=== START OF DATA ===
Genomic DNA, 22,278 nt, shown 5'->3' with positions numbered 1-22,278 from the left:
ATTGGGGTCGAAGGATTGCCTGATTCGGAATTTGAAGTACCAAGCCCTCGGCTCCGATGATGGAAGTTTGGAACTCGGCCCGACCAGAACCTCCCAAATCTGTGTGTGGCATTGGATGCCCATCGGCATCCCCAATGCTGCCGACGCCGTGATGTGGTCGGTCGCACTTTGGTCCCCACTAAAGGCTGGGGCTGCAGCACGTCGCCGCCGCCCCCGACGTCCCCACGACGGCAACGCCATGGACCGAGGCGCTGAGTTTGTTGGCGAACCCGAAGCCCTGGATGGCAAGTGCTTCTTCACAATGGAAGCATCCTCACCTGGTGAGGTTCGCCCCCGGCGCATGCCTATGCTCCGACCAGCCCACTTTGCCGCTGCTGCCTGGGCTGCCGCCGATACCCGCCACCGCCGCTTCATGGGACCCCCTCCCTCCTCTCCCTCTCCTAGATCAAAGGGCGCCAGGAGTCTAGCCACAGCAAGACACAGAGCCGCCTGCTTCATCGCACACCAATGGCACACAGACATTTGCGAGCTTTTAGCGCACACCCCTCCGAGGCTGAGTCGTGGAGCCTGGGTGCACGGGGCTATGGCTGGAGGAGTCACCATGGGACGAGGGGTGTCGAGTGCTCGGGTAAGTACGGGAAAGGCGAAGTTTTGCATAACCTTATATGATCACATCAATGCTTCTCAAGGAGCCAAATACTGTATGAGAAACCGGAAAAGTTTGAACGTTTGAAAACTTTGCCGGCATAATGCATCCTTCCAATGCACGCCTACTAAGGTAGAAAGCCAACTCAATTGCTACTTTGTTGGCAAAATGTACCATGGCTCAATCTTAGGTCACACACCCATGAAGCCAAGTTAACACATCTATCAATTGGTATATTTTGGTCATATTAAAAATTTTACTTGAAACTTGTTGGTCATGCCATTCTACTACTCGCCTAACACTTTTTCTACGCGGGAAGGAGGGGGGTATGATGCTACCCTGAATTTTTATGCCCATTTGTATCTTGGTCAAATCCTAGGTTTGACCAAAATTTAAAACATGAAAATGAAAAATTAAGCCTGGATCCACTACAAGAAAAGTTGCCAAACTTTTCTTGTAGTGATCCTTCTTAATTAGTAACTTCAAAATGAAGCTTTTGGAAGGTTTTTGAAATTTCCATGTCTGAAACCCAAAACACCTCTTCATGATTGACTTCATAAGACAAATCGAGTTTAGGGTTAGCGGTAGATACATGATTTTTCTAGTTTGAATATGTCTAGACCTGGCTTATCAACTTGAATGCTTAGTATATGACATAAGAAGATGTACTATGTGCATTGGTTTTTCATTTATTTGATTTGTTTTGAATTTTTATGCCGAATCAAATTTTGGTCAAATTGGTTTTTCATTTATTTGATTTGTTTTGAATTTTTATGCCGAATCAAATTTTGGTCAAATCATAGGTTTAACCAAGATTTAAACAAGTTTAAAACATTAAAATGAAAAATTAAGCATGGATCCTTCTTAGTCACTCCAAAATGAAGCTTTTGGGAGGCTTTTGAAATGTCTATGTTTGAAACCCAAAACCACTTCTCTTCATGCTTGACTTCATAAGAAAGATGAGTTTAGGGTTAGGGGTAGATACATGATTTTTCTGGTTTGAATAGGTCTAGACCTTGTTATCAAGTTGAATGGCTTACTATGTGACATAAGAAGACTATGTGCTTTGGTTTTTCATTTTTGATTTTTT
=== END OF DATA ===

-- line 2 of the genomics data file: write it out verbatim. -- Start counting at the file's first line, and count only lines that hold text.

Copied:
ATTGGGGTCGAAGGATTGCCTGATTCGGAATTTGAAGTACCAAGCCCTCGGCTCCGATGATGGAAGTTTGGAACTCGGCCCGACCAGAACCTCCCAAATCTGTGTGTGGCATTGGATGCCCATCGGCATCCCCAATGCTGCCGACGCCGTGATGTGGTCGGTCGCACTTTGGTCCCCACTAAAGGCTGGGGCTGCAGCACGTCGCCGCCGCCCCCGACGTCCCCACGACGGCAACGCCATGGACCGAGGCGCTGAGTTTGTTGGCGAACCCGAAGCCCTGGATGGCAAGTGCTTCTTCACAATGGAAGCATCCTCACCTGGTGAGGTTCGCCCCCGGCGCATGCCTATGCTCCGACCAGCCCACTTTGCCGCTGCTGCCTGGGCTGCCGCCGATACCCGCCACCGCCGCTTCATGGGACCCCCTCCCTCCTCTCCCTCTCCTAGATCAAAGGGCGCCAGGAGTCTAGCCACAGCAAGACACAGAGCCGCCTGCTTCATCGCACACCAATGGCACACAGACATTTGCGAGCTTTTAGCGCACACCCCTCCGAGGCTGAGTCGTGGAGCCTGGGTGCACGGGGCTATGGCTGGAGGAGTCACCATGGGACGAGGGGTGTCGAGTGCTCGGGTAAGTACGGGAAAGGCGAAGTTTTGCATAACCTTATATGATCACATCAATGCTTCTCAAGGAGCCAAATACTGTATGAGAAACCGGAAAAGTTTGAACGTTTGAAAACTTTGCCGGCATAATGCATCCTTCCAATGCACGCCTACTAAGGTAGAAAGCCAACTCAATTGCTACTTTGTTGGCAAAATGTACCATGGCTCAATCTTAGGTCACACACCCATGAAGCCAAGTTAACACATCTATCAATTGGTATATTTTGGTCATATTAAAAATTTTACTTGAAACTTGTTGGTCATGCCATTCTACTACTCGCCTAACACTTTTTCTACGCGGGAAGGAGGGGGGTATGATGCTACCCTGAATTTTTATGCCCATTTGTATCTTGGTCAAATCCTAGGTTTGACCAAAATTTAAAACATGAAAATGAAAAATTAAGCCTGGATCCACTACAAGAAAAGTTGCCAAACTTTTCTTGTAGTGATCCTTCTTAATTAGTAACTTCAAAATGAAGCTTTTGGAAGGTTTTTGAAATTTCCATGTCTGAAACCCAAAACACCTCTTCATGATTGACTTCATAAGACAAATCGAGTTTAGGGTTAGCGGTAGATACATGATTTTTCTAGTTTGAATATGTCTAGACCTGGCTTATCAACTTGAATGCTTAGTATATGACATAAGAAGATGTACTATGTGCATTGGTTTTTCATTTATTTGATTTGTTTTGAATTTTTATGCCGAATCAAATTTTGGTCAAATTGGTTTTTCATTTATTTGATTTGTTTTGAATTTTTATGCCGAATCAAATTTTGGTCAAATCATAGGTTTAACCAAGATTTAAACAAGTTTAAAACATTAAAATGAAAAATTAAGCATGGATCCTTCTTAGTCACTCCAAAATGAAGCTTTTGGGAGGCTTTTGAAATGTCTATGTTTGAAACCCAAAACCACTTCTCTTCATGCTTGACTTCATAAGAAAGATGAGTTTAGGGTTAGGGGTAGATACATGATTTTTCTGGTTTGAATAGGTCTAGACCTTGTTATCAAGTTGAATGGCTTACTATGTGACATAAGAAGACTATGTGCTTTGGTTTTTCATTTTTGATTTTTT